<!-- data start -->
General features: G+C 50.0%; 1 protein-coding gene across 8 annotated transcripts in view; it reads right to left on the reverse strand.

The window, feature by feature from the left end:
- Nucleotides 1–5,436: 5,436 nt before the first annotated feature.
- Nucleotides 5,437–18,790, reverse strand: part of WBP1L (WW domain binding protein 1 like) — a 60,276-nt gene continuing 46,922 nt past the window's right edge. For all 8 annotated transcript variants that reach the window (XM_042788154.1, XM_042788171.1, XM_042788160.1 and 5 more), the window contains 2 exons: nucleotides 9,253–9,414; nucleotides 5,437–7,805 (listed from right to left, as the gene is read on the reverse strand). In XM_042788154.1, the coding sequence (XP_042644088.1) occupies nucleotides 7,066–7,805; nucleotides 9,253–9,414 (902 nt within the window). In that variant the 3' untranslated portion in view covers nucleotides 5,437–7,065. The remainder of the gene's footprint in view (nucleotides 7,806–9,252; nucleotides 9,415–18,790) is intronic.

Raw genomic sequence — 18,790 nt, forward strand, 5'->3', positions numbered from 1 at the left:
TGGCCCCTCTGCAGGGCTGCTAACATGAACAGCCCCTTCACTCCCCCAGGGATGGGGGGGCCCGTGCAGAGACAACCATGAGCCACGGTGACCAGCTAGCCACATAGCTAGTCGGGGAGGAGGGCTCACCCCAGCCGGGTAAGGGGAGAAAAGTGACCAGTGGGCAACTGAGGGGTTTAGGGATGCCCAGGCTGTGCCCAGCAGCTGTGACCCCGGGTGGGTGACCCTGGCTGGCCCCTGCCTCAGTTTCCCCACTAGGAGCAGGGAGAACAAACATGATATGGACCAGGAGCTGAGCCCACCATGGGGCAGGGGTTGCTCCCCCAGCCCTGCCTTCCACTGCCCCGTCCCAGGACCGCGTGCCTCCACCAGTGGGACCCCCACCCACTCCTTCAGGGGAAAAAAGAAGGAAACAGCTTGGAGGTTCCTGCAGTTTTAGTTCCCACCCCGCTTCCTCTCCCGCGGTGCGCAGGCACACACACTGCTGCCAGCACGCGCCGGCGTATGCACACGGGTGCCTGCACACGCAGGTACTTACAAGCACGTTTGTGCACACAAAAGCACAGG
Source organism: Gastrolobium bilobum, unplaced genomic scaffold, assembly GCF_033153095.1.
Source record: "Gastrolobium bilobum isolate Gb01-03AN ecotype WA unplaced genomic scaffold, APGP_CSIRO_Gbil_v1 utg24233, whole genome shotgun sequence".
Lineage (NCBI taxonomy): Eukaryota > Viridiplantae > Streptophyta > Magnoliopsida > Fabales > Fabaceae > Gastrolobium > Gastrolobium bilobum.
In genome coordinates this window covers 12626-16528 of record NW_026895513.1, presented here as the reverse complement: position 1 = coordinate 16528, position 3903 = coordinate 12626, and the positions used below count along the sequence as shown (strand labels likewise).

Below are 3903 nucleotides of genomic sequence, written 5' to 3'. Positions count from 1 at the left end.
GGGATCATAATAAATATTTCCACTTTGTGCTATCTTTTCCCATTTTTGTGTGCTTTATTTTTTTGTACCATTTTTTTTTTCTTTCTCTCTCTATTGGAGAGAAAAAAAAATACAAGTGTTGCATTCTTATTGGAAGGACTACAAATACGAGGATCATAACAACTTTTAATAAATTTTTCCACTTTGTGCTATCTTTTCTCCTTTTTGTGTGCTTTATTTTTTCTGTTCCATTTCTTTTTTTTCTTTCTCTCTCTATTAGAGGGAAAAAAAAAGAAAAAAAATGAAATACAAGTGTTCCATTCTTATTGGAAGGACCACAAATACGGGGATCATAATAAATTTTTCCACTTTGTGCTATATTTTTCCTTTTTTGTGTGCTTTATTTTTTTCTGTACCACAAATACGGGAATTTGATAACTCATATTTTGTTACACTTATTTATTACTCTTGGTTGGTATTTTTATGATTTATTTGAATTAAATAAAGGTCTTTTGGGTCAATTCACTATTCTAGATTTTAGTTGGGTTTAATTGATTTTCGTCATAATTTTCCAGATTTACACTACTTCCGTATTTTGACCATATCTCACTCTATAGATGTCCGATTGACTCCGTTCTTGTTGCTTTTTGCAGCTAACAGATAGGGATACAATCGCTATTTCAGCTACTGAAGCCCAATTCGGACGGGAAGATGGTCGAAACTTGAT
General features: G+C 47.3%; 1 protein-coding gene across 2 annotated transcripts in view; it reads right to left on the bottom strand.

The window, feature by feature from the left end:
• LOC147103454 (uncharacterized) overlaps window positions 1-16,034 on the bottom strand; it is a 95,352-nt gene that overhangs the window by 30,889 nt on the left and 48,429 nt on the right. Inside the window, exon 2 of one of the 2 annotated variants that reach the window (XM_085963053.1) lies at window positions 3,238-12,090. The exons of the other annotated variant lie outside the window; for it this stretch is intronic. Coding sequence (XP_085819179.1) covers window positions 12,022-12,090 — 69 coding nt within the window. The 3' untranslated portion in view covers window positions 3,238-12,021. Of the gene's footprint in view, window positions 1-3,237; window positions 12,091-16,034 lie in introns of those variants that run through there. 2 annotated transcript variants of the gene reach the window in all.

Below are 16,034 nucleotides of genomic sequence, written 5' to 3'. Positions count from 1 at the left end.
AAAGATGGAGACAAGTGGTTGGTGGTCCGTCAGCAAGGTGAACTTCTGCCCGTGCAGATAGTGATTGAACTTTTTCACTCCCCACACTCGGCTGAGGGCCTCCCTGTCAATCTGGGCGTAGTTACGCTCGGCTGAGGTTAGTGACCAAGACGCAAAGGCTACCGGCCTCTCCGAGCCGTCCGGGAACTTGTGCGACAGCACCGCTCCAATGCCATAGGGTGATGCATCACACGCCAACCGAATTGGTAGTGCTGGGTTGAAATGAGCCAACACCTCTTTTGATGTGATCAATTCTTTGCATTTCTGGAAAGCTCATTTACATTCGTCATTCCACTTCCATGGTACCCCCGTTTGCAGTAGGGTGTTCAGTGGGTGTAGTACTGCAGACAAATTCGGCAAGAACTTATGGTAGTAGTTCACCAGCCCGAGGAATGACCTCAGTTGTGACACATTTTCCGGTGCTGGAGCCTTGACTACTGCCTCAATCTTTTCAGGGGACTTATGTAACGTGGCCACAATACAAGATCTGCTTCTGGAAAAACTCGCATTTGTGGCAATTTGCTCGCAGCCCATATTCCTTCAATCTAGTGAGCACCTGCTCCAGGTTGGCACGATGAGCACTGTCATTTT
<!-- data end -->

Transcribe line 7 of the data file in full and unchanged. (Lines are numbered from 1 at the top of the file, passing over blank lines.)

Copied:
Source organism: Gastrolobium bilobum, unplaced genomic scaffold, assembly GCF_033153095.1.